Last September, Tesla partnered with Nambé Pueblo to construct and open a sales and service facility for the electric car manufacturer.
Soon, Santa Ana Pueblo will be the latest New Mexico location for Tesla sales and service. Codenamed Project Frontier, the Southwest Public Policy Institute pulled the EPA permits, identifying the location of the new facility near Santa Ana Star Casino. Hart Construction of Albuquerque, New Mexico holds the construction permits.
A call was placed with Santa Ana Pueblo, and a representative confirmed the project. The official announcement will come with pomp and circumstance at an in-person event on Friday, October 7, 2022, at 9:00 am.
Congratulations to Santa Ana Pueblo for striking the deal with Tesla! We wish you much success.
But this development underscores a problem. You might notice that the only two Tesla facilities in New Mexico are located on tribal land. That’s because New Mexico has long maintained a ban on direct-to-consumer vehicle sales.
As sovereign nations, pueblos are not subject to this onerously restrictive state law. The ability of Tesla to leverage tribal partnerships is of definite benefit to Santa Ana Pueblo and Nambé: they are filling a gap created by overly burdensome state governments. This brings dollars into the pueblos, this benefits Tesla, and this benefits consumers directly by facilitating access to electric vehicle purchases.
Tesla previously attempted an entrance into the state in 2019 with the aid of favorable legislators, but they were blocked when car dealer associations launched comprehensive campaigns against the effort.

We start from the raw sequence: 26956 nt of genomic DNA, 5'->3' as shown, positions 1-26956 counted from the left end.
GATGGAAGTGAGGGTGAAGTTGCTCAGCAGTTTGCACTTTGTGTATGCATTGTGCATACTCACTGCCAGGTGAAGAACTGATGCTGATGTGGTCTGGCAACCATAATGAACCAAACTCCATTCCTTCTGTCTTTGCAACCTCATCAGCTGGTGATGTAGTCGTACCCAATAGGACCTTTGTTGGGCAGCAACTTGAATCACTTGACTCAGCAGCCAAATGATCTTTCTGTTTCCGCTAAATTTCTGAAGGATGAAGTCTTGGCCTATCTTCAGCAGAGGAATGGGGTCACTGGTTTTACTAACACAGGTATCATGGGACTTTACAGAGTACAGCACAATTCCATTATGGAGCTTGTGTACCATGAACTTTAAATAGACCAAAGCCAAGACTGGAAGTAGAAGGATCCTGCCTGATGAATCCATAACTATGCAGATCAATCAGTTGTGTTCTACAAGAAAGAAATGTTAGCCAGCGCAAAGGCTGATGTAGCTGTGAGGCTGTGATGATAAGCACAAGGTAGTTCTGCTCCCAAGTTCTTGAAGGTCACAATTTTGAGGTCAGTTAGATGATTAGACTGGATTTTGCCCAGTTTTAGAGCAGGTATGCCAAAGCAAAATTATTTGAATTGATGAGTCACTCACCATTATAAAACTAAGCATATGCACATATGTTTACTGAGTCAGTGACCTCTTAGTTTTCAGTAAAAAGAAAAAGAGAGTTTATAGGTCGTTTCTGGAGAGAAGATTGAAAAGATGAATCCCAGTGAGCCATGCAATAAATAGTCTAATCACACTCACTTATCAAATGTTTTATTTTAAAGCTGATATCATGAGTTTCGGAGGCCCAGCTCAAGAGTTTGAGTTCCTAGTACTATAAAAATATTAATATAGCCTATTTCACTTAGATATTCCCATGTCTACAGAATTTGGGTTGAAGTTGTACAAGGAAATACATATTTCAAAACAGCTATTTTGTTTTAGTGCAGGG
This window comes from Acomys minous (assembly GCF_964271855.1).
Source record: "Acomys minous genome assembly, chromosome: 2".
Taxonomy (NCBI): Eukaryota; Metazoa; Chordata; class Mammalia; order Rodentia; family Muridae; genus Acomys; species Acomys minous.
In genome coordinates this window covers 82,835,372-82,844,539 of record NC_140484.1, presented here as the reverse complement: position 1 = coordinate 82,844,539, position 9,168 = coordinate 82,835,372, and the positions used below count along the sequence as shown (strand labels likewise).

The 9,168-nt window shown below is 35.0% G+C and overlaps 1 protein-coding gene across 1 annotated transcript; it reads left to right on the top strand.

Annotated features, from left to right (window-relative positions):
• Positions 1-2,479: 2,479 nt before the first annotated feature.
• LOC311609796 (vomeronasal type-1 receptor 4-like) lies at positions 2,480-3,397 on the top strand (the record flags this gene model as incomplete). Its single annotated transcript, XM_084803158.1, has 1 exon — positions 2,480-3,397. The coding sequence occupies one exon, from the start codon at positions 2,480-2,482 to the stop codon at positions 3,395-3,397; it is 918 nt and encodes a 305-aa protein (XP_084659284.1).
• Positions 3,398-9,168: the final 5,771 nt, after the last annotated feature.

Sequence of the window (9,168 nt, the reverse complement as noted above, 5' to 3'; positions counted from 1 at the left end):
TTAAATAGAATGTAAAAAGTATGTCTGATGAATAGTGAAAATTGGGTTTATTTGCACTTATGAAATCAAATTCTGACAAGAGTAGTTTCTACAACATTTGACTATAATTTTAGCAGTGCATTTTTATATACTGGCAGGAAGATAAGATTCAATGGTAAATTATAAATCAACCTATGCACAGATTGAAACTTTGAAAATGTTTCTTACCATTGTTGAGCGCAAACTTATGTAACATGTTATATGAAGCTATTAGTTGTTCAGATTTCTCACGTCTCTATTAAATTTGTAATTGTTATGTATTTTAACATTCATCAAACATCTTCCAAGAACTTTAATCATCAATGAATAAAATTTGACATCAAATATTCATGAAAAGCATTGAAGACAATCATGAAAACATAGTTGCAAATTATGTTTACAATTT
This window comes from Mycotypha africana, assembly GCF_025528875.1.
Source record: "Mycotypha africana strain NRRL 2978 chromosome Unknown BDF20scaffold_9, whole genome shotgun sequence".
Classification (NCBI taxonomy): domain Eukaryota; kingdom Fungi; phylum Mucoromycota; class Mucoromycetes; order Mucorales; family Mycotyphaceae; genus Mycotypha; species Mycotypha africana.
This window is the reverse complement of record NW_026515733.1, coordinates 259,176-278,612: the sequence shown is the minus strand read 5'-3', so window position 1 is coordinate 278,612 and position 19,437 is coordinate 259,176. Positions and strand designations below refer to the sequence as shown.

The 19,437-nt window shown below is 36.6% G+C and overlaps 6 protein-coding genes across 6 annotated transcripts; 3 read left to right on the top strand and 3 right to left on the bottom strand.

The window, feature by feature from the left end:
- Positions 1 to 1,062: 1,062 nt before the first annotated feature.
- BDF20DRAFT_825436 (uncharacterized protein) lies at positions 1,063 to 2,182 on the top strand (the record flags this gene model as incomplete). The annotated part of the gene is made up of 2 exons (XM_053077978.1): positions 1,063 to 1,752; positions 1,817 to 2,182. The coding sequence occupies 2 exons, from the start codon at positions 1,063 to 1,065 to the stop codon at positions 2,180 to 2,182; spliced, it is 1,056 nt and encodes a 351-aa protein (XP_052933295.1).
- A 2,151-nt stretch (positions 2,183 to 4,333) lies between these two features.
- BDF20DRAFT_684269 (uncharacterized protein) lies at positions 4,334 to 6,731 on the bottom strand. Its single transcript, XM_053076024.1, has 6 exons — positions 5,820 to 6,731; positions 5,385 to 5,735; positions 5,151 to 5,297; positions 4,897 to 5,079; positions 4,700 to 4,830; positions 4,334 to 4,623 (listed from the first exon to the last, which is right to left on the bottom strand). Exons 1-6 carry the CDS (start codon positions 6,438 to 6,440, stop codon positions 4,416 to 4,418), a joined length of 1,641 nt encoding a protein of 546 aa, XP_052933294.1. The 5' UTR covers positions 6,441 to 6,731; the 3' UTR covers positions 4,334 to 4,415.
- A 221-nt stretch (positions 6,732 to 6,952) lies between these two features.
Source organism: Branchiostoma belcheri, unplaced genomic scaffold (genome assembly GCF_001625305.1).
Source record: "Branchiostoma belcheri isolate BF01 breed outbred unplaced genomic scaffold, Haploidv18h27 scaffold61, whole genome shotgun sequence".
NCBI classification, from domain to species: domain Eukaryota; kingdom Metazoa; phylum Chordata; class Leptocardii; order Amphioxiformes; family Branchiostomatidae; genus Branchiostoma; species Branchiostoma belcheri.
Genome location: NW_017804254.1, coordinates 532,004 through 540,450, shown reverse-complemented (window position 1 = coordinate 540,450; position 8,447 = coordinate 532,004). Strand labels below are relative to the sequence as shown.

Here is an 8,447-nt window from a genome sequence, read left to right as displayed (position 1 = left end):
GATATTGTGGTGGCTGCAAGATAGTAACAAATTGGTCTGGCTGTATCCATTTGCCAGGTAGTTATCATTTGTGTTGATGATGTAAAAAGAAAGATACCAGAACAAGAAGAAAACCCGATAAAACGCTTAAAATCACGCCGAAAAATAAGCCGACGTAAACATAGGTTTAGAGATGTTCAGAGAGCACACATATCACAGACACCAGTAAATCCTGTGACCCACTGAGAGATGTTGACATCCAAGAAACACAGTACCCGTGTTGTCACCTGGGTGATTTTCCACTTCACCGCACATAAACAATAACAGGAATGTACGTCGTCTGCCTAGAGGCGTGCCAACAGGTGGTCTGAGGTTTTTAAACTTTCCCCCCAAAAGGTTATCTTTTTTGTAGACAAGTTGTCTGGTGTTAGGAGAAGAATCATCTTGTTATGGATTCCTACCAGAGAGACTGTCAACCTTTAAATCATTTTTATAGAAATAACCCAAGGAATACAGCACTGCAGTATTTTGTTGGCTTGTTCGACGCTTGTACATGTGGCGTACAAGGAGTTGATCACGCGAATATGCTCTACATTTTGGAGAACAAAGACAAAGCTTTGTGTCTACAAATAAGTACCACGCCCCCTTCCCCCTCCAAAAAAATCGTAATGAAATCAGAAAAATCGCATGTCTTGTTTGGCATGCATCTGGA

The news of the facility comes over a year after Elon Musk announced on Twitter that Tesla would expedite service center openings. While the negotiations with Santa Ana Pueblo were obviously fruitful, the antiquated regulations in place at the state level are prohibitive.
All of this comes after Governor Michelle Lujan Grisham’s administration implemented electric vehicle mandates. Ken Ortiz, president of the New Mexico Automotive Dealers Association said the industry was concerned about the state mandates.
“New Mexicans should have a choice in what vehicles they purchase based on their specific needs. We agree that the ozone issue is real, but it should not be addressed through mandates,” Ortiz said.
This concern is echoed by Tesla, given that the largest all-electric vehicle manufacturer is prohibited from even selling their vehicles to New Mexicans in New Mexico.